Advanced robotics training could become a reality in Warren County, making this community a nationwide leader.
Toward that endeavor, McMinnville officials have pledged $25,000 to the Advanced Robotics Training Task Force.
“I can tell you there is unparalleled excitement from industry about this,” said Todd Herzog, Business Roundtable Action Committee chair and member of the ART Task Force. “This would really put Warren County on the map.”
Herzog’s successful presentation asking for $25,000 was made before city Finance Committee members Ben Newman, chairman, Mike Neal and Jimmy Bonner on Tuesday night.
The task force was formed in December 2014 with one focus -- to bring an ART facility to Warren County. In an effort to do that, the task force includes 22 members of the community working together to determine exactly what would be needed in terms of a building, equipment, and financing.
Herzog says the task force has determined $5 million will be needed.
The $5 million would construct a 10,000-square-foot training center at Motlow and extend the program into local schools.
“Advanced robotics training would be parallel to what we did with Mechatronics,” Herzog said. “We would have a program at high school, middle school and in elementary schools, and we would have a big program at Motlow. The program at Motlow would require a new building. We’ll need approxi-mately $5 million. Obviously, are looking at several grant opportunities. One of those is why I’m here tonight.”
Task force members want to apply for an Appalachian Regional Commission (ARC) grant in the amount of $715,000. In order to access that grant possibility, members must secure matching funds of just un-der $215,000.
Herzog asked the city to pledge $25,000 in the upcoming fiscal year 2016-17. The remaining $190,000 would come from: Motlow Foundation $100,000; Three Star Community program $10,000; Todd and Kathy Herzog $5,000; Motlow Mechatronics revenues $30,000; and Warren County School System $45,000.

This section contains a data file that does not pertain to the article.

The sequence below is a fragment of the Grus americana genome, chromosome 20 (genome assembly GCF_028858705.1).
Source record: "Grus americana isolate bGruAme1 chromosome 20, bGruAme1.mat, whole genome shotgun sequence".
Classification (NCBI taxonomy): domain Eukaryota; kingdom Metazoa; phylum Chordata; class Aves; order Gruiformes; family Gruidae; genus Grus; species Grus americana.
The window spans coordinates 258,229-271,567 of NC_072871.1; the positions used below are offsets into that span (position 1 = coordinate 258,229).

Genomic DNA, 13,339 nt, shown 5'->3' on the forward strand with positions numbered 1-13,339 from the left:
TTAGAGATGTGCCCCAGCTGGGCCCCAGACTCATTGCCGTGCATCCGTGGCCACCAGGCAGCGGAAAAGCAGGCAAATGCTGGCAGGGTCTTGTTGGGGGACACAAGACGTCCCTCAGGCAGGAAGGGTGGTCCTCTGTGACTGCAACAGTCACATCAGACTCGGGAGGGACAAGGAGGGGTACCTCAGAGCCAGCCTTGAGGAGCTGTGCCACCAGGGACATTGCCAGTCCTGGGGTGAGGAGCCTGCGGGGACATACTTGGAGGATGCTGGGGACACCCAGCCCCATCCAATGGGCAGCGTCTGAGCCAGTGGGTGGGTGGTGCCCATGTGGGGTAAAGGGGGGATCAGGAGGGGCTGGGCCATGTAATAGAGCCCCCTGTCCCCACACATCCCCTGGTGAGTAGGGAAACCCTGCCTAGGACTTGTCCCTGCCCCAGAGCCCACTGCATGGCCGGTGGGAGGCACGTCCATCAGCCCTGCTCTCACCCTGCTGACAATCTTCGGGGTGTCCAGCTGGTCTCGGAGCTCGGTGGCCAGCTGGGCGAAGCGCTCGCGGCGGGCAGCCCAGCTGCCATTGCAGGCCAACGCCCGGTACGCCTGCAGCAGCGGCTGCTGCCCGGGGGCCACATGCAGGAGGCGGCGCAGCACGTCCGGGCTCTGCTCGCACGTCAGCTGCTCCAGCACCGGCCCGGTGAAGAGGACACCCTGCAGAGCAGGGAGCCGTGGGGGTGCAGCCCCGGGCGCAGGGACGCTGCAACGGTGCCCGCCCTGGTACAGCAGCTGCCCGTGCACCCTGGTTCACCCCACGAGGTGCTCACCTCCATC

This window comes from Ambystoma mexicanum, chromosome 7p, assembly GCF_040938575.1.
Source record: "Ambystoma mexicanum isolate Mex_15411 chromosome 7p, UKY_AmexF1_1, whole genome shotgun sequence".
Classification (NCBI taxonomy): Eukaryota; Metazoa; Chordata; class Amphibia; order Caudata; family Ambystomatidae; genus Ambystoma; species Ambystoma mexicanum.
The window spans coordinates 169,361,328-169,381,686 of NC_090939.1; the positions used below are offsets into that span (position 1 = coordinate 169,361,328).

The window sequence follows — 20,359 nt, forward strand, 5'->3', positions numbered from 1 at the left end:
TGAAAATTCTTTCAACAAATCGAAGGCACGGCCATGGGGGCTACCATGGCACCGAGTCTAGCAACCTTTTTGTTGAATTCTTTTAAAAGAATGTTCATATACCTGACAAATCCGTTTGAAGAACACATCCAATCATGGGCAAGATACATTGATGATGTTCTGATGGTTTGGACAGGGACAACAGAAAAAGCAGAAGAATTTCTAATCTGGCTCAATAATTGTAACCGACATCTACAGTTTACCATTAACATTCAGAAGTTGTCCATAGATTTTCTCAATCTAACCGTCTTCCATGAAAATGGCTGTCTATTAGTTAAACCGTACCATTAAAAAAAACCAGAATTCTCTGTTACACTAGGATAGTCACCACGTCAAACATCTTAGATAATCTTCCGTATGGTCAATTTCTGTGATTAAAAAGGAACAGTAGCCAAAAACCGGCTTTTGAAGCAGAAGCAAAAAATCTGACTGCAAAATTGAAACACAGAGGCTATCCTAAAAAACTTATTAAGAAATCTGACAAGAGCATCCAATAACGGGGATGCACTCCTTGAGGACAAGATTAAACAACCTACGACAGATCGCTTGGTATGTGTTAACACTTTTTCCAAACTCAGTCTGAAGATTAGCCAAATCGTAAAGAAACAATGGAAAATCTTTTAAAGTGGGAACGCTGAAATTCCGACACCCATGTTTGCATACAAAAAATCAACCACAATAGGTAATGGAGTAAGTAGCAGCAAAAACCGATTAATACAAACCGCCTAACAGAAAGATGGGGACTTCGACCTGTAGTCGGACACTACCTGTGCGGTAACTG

Warren County government has agreed to donate 4.3 acres for construction.
“Just as a note of clarity, a robot is a Mechatronic device, but it important enough in its own right to study independently from Mechatronics,” said Herzog. “Here is the amazing part, and I’ve studied this from the three major robot suppliers, there are 7,000 robots within 75 miles of McMinnville. Think about that. In use today, there are 7,000. I believe this would be a major benefit for Warren County in every possible regard.”
Task force members are also applying, or have plans to apply, for:
• A grant for $200,000 from the National Science Foundation. The foundation has a program called ATE (advanced technology education).
• A second, larger grant from the National Science Foundation in the amount of $900,000.
• A U.S. Department of Commerce EDA Grant for Public Works totaling $2 million. This is one of the few federal grants that can be used for the construction of a building. Best award for the grant is 80 percent with 20 percent matching funds.
• A U.S. Department of Labor Grant for advanced skills training. Details are unknown until the grant cycle begins.
The program would offer an associate’s degree in advanced robotics training. Herzog says Warren County would be the first community to offer a two-year degree.
“We would train students on operation and maintenance and advanced maintenance,” he said. “We would train industry employees the same way and we would have an advanced robotics training program. Guess what? There is not an associate degree out there anywhere in advanced robotics so we would have something that would be pacesetting, really, for the country and certainly for technology. It would bring a lot of people here for training. It would, certainly, help with industrial recruiting.”
Committee members unanimously approved the donation, if the grant is obtained, with the under-standing it would be in lieu of the city’s annual donation to the Business Roundtable Action Committee. In the 2015-16 fiscal year budget, the city donated $8,000 to BRAC.